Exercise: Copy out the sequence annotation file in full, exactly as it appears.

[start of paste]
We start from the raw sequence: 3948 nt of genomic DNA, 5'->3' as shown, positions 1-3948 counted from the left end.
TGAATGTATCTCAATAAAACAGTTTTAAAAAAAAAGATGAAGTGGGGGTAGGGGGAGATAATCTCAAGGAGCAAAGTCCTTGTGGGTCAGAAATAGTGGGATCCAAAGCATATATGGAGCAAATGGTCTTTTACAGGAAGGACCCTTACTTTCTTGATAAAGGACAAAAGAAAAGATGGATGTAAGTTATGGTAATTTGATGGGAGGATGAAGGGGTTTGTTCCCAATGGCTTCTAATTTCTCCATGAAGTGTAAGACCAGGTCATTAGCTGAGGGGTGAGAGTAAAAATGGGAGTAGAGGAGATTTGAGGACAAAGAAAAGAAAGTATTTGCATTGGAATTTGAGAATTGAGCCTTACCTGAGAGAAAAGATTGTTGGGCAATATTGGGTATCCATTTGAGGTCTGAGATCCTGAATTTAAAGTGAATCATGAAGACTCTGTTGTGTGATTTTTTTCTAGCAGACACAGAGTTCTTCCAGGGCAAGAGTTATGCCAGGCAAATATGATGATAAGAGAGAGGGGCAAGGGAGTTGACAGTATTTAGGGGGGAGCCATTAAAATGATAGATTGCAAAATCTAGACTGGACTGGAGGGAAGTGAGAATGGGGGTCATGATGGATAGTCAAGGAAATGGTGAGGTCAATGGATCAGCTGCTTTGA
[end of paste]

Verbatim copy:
We start from the raw sequence: 3948 nt of genomic DNA, 5'->3' as shown, positions 1-3948 counted from the left end.
TGAATGTATCTCAATAAAACAGTTTTAAAAAAAAAGATGAAGTGGGGGTAGGGGGAGATAATCTCAAGGAGCAAAGTCCTTGTGGGTCAGAAATAGTGGGATCCAAAGCATATATGGAGCAAATGGTCTTTTACAGGAAGGACCCTTACTTTCTTGATAAAGGACAAAAGAAAAGATGGATGTAAGTTATGGTAATTTGATGGGAGGATGAAGGGGTTTGTTCCCAATGGCTTCTAATTTCTCCATGAAGTGTAAGACCAGGTCATTAGCTGAGGGGTGAGAGTAAAAATGGGAGTAGAGGAGATTTGAGGACAAAGAAAAGAAAGTATTTGCATTGGAATTTGAGAATTGAGCCTTACCTGAGAGAAAAGATTGTTGGGCAATATTGGGTATCCATTTGAGGTCTGAGATCCTGAATTTAAAGTGAATCATGAAGACTCTGTTGTGTGATTTTTTTCTAGCAGACACAGAGTTCTTCCAGGGCAAGAGTTATGCCAGGCAAATATGATGATAAGAGAGAGGGGCAAGGGAGTTGACAGTATTTAGGGGGGAGCCATTAAAATGATAGATTGCAAAATCTAGACTGGACTGGAGGGAAGTGAGAATGGGGGTCATGATGGATAGTCAAGGAAATGGTGAGGTCAATGGATCAGCTGCTTTGA